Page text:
What is the Best Mosquito Spray?

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  • Written By: Ken Black
  • Edited By: Bronwyn Harris
  • Last Modified Date: 04 April 2020
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Choosing the best mosquito spray often depends on the application for which that spray will be used. An insecticide, for example, is much different than an insect repellent. One type of spray is met only to ward off mosquitoes. The other is used to kill the mosquitoes.

The best mosquito spray, as far as a repellent goes, is one that contains DEET, according to most health officials. It has been recommended by the United States Centers for Disease Control along with many other medical associations. When used as directed, it is considered to be a very safe product, even for children.

DEET works by not allowing mosquitoes and other biting insects to zero in on a source of carbon dioxide, which is how they often find their victims. Those who choose a concentration of DEET in their mosquito spray will be protected for a certain period of time. Some studies suggest that using 100 percent DEET as directed will provide as many as 10 hours of protection. There is a proportional relationship between the amount of DEET in a product and the length of protection.

In general, for personal protection, using mosquito spray that contains DEET is recommended over using sprays meant to kill. While repellents will not control the mosquito population, they will prevent many bites. For those who want to take a more proactive approach, there are a number of products designed to kill mosquitoes as well.


While not a true mosquito spray in some cases, a larvicide can be sprayed or spread on a body of water to prevent mosquitoes. One of the most common chemicals used in larvicide is Methoprene, a chemical that will kill mosquito larvae but will not harm other aquatic life. This selective killing feature makes it very useful in applications such as backyard fish ponds and farm ponds. Further, killing the mosquitoes before they reach adulthood is also a good way to control future populations and is the most effective way to kill existing populations.

Another type of mosquito spray often applied is through the use of a fogger. Foggers use a variety of insecticides, though their ability to control populations of mosquitoes is generally limited. At most, they may provide a few hours of protection if conditions, such as a lack of wind, are right. Cities often use foggers for large-scale mosquito spray applications, but this material is used over a larger geographic area than home sprayers, maximizing its effectiveness.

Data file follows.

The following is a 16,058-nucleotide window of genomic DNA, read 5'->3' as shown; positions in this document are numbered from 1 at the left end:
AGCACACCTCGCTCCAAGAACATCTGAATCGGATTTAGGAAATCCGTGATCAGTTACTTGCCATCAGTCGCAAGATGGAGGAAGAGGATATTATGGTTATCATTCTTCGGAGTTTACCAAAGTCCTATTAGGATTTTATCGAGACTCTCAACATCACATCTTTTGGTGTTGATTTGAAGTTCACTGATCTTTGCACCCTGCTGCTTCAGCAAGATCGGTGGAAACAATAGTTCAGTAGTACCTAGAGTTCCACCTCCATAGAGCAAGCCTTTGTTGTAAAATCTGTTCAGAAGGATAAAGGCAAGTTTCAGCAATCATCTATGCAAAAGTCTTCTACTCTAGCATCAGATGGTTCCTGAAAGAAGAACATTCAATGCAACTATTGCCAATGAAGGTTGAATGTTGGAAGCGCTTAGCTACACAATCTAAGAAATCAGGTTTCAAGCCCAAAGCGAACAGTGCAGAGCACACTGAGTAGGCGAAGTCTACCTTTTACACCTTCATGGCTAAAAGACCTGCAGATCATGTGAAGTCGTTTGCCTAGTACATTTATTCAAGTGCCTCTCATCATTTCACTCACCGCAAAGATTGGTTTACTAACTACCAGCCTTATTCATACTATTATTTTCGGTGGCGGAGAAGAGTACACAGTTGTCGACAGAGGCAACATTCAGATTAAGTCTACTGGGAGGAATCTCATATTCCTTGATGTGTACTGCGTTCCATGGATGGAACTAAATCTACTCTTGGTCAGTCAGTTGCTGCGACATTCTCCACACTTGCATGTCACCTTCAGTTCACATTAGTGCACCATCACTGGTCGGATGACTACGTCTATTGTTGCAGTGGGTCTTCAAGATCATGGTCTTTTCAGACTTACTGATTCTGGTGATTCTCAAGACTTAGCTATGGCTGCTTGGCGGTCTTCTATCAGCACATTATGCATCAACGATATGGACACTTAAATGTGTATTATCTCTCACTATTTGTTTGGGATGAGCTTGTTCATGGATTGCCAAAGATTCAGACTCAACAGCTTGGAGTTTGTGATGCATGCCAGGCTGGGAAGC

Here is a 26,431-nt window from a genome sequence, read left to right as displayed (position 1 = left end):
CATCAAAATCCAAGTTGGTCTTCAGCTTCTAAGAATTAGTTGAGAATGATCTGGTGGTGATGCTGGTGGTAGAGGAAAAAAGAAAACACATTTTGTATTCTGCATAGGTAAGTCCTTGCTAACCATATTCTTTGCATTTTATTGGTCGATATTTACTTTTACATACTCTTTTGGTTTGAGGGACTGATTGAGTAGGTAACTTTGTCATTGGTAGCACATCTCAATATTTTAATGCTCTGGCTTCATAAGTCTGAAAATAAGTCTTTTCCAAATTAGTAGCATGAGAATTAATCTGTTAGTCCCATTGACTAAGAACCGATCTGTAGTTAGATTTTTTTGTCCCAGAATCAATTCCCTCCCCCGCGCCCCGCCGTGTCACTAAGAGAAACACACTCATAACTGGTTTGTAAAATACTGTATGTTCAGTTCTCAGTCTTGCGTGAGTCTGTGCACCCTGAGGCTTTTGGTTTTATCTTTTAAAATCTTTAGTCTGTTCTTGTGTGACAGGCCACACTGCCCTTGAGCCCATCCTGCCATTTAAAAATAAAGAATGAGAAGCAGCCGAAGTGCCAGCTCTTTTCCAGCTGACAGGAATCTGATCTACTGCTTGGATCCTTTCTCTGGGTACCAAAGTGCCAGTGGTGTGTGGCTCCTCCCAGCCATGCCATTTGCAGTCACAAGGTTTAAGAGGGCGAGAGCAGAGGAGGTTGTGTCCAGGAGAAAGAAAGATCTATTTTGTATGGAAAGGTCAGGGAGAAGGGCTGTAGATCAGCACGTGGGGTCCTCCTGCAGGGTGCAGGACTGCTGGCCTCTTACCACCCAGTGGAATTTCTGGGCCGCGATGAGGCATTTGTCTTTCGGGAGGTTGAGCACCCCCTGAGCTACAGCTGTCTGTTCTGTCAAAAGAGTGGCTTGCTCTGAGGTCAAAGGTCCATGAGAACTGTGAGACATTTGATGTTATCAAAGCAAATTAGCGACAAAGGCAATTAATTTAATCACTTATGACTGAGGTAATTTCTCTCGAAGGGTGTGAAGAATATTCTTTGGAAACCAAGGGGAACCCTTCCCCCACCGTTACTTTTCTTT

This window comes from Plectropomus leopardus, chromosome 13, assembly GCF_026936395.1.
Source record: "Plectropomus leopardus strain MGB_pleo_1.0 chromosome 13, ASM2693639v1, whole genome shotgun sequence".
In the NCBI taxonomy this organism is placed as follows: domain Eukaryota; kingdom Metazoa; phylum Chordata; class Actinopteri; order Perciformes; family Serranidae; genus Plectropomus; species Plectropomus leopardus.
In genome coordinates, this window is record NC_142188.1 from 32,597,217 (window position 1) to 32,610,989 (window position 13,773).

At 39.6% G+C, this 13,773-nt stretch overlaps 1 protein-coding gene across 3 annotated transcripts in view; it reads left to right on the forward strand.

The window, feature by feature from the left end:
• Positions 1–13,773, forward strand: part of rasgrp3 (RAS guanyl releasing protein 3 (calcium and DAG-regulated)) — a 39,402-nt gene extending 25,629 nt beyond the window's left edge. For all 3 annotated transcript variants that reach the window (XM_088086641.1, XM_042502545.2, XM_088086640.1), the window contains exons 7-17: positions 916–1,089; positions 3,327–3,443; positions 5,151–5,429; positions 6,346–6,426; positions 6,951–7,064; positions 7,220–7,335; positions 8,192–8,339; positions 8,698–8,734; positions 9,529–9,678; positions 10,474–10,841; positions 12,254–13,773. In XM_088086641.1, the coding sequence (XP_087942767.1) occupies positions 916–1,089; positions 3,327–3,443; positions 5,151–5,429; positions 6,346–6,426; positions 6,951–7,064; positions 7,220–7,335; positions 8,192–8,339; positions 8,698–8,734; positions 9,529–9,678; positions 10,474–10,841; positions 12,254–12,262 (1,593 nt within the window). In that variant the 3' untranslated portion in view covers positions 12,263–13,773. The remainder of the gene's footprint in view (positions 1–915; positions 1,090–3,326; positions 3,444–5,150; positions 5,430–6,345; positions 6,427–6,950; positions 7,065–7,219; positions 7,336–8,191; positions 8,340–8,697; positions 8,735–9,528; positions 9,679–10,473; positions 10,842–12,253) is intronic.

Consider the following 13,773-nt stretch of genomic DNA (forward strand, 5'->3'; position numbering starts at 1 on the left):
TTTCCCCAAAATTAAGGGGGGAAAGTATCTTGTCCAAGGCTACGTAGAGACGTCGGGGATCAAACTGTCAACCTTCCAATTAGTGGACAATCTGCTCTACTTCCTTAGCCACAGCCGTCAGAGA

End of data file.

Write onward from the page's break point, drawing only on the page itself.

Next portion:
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Post 6

Does a mosquito fogger actually create a visible fog? It seems like that would be an undesirable atmosphere in which to throw a party, especially during the daytime.

What about when big cities use foggers? Does this blanket the whole city in a haze, making driving conditions hazardous and causing people to wonder where the fire is, or is it invisible?

I find the concept intriguing. I have a backyard pool, and it would be nice to be able to fog the mosquitoes away from it, but I don't want to end up with a big cloud around the area.

Post 5

My neighbor has a beautiful pond in her front yard. I once asked her how she keeps her yard free of mosquito swarms, because with all that water, she should be covered in them. She told me that she uses a mosquito killer spray on the pond.

It's the kind that kills the larvae. So, though she does have some occasional mosquitoes visit the area, she doesn't have new litters of them being born and rising up from the water.

She is able to have pleasant cookouts and picnics by the water because of the larvicide. This makes me wish that the state parks I frequent could use this on their lakes, but the area of water is just too huge.

Post 4

@shell4life – I think that as long as you are only wearing it now and then for a couple of hours, you shouldn't be at risk for bad side effects. I believe that the people who do get negative effects from using it are the ones who apply it on a daily basis and wear it all day.

I have read that it can cause some scary things to happen. People have experienced a loss of memory, headaches, and overall weakness from it. It sounds like it just confuses you and wears you out.

Though I do use DEET on myself from time to time, I never put it on my children. I have read that children are more vulnerable to it and more likely to suffer from it.

Post 3
I wear a mosquito repellent spray whenever I go to cookouts by the lake. Mosquitoes hang around the lake in droves, and they are especially active around sunset.

My spray does contain DEET. It has a nice bubblegum scent, though, so it is not totally overpowering like many sprays. The bubblegum helps tone down the smell of chemicals.

I have heard some people say that DEET is bad for you, but the spray works so well that I can't imagine not using it. I think that getting covered in mosquito bites and placing myself at risk for developing something like West Nile would be worse than exposing myself to DEET for a few hours.

Post 2

which is the best mosquito killer coil?

Post 1

I want to know the actual reason why mosquitoes bite?

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